The 11 Nations of North America
I described the foundation, evolution, and impact of these entities in American Nations: A History of the Eleven Rival Regional Cultures of North America. In summary, they are:
Yankeedom: Founded on the shores of Massachusetts Bay by radical Calvinists and toted as a new Zion, Yankeedom has always put great emphasis on perfecting Earthly society through social engineering, individual sacrifice for the common good, and the aggressive assimilation of outsiders. It prizes community (rather than individual) empowerment, broad civic participation, and government action to protect the community against would-be tyrants. From its New England core, it has spread with its settlers across upper New York; the northern strips of Pennsylvania, Ohio, Illinois and Iowa; parts of the eastern Dakotas; and on up into the upper Great Lakes states and Canada’s Maritime Provinces. You’ll find a remarkable concentration of venerable colleges and universities in this band, just one of the many legacies of its settlement history.
New Netherland: Established by the Dutch at a time when the Netherlands was the most sophisticated society in the Western world, this region has displayed the salient characteristics of 17th-century Amsterdam throughout its history: a global commercial trading culture — multiethnic, multireligious, and materialistic — with a profound tolerance for diversity and an unflinching commitment to the freedom of inquiry and conscience. Today it comprises greater New York City, including northern New Jersey, western Long Island, and the lower Hudson Valley. It’s a 21st-century city-state and North America’s most powerful and globalized city.
The Midlands: America’s great swing region was founded by English Quakers, who believed in human’s inherent goodness and welcomed people of many nations and creeds to their utopian colonies on the shores of Delaware Bay. Pluralistic and organized around the middle class, the Midlands spawned the culture of Middle America and the Heartland, where ethnic and ideological purity have never been a priority, government has been seen as an unwelcome intrusion, and political opinion has been moderate, even apathetic. From its cultural hearth in southeastern Pennsylvania, southern New Jersey, and northern Delaware and Maryland, Midland culture spread through central Ohio, Indiana, and Illinois; northern Missouri; most of Iowa; southern Ontario; and the eastern halves of South Dakota, Nebraska, and Kansas.
Tidewater: Built by the younger sons of southern English gentry, Tidewater was meant to reproduce the semi-feudal manorial society of the countryside they’d left behind, where economic, political, and social affairs were run by and for landed aristocrats. The region — which comprises the Chesapeake country of Virginia and Maryland, the lower two counties of Delaware, and much of eastern North Carolina—has always been fundamentally conservative, with a high value placed on respect for authority and tradition and very little on equality or public participation in politics. This culture is vanishing from the stage, largely due to the expanding federal halos around D.C. and Norfolk.
Greater Appalachia: Founded in the early 18th century by waves of settlers from the war-ravaged borderlands of northern Ireland, northern England, and the Scottish lowlands, this region has a deep commitment to personal sovereignty and individual liberty and an intense suspicion of external authority, be it the lowland aristocracy or Reconstruction-era Yankee social engineers. From its hearth in south-central Pennsylvania, it spread down the Appalachian Mountains and out into the southern tiers of Ohio, Indiana, and Illinois; the Arkansas and Missouri Ozarks; the eastern two-thirds of Oklahoma; and on down to the Hill Country of Texas, clashing with Indians, Mexicans, planters, and Yankees along the way. This is the culture J.D. Vance and former Senator Jim Webb wrote about, and the part of the country that says they’re “American” when census takers ask their ethnic ancestry.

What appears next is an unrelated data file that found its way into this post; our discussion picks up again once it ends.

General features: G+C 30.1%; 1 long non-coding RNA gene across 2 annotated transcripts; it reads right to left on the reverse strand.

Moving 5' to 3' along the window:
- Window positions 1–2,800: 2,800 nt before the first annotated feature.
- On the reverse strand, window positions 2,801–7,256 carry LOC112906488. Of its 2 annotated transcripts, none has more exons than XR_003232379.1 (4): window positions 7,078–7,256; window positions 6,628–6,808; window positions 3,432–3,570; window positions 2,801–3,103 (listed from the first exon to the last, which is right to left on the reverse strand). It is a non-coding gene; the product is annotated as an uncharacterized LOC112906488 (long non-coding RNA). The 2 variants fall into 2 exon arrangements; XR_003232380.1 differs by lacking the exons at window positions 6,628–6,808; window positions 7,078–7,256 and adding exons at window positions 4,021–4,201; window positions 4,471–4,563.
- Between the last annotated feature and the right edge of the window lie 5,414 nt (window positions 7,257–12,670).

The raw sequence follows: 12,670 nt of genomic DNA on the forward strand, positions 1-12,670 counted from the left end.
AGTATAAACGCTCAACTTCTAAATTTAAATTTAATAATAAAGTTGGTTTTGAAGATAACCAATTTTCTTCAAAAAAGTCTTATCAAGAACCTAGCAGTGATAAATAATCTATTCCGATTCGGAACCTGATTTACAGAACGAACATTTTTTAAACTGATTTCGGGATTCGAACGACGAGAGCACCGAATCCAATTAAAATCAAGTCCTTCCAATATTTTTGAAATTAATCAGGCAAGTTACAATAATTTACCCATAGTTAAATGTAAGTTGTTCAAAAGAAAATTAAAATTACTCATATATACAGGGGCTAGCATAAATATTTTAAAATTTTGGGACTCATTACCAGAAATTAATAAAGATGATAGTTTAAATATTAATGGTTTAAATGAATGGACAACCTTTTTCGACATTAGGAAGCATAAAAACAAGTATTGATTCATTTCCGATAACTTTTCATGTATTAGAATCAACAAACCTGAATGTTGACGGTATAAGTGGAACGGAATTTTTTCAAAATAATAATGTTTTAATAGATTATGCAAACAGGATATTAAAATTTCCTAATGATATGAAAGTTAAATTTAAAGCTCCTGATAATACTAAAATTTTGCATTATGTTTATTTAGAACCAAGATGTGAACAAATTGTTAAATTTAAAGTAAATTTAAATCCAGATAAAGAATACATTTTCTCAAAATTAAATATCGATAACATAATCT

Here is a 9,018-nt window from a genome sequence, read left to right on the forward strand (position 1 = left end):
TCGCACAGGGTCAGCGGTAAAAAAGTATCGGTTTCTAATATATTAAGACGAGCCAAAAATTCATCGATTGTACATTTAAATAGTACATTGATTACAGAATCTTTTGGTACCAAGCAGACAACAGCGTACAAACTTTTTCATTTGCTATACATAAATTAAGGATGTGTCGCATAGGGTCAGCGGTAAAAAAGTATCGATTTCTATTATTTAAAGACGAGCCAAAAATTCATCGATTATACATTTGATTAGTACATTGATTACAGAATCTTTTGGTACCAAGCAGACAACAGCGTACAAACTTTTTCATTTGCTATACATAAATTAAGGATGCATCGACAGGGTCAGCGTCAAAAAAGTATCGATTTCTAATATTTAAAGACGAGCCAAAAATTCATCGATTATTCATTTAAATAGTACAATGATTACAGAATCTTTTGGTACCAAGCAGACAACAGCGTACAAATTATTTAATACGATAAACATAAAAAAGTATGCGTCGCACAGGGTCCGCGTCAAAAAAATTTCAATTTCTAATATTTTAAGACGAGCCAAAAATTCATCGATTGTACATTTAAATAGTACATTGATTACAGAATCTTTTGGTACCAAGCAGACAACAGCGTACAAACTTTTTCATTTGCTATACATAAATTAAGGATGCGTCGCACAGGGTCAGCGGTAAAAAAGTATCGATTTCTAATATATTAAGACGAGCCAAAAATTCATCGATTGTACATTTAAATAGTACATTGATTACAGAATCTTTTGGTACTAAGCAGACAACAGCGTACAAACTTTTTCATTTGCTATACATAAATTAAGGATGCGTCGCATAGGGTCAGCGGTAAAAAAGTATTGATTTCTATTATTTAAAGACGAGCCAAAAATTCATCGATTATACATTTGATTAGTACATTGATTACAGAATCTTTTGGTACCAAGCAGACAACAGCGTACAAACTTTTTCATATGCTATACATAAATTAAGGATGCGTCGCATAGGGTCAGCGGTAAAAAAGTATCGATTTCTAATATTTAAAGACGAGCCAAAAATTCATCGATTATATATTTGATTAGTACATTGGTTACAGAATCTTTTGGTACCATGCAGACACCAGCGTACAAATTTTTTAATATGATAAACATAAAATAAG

Deep South: Established by slave lords from Barbados as a West Indies–style slave society, this region has been a bastion of oligarchic privilege—a version of classical Republicanism modeled on the slave states of the ancient world, where democracy was the privilege of the few and enslavement the natural lot of the many. Its slave and racial caste systems smashed by outside intervention, the Deep South continues to fight for rollbacks of federal power, taxes on capital and the wealthy, and environmental, labor, and consumer safety protections. From its original beachhead around Charleston, South Carolina, it spread apartheid across the southern lowlands, ultimately encompassing much of South Carolina, Georgia, Alabama, Mississippi, Florida, and Louisiana, plus western Tennessee and southeastern portions of Arkansas, Texas, and North Carolina. This is the only part of the country that has managed to keep Confederate symbols on the flags of the states they control.
El Norte: The far-flung borderlands of the Spanish American empire were so distant from the seats of power in Mexico City and Madrid that they evolved their own characteristics and a reputation for being more independent, self-sufficient, adaptable, and work-centered than their central and southern countrymen. With a long history of tensions with both the United States and Mexico City, the region has sought to become an independent buffer state between the two federations. Today, this resurgent culture spreads from the current frontier for a hundred miles or more in both directions, taking in South Texas, Southern California and the Imperial Valley, southern Arizona, most of New Mexico, parts of Colorado, and the six northernmost Mexican states.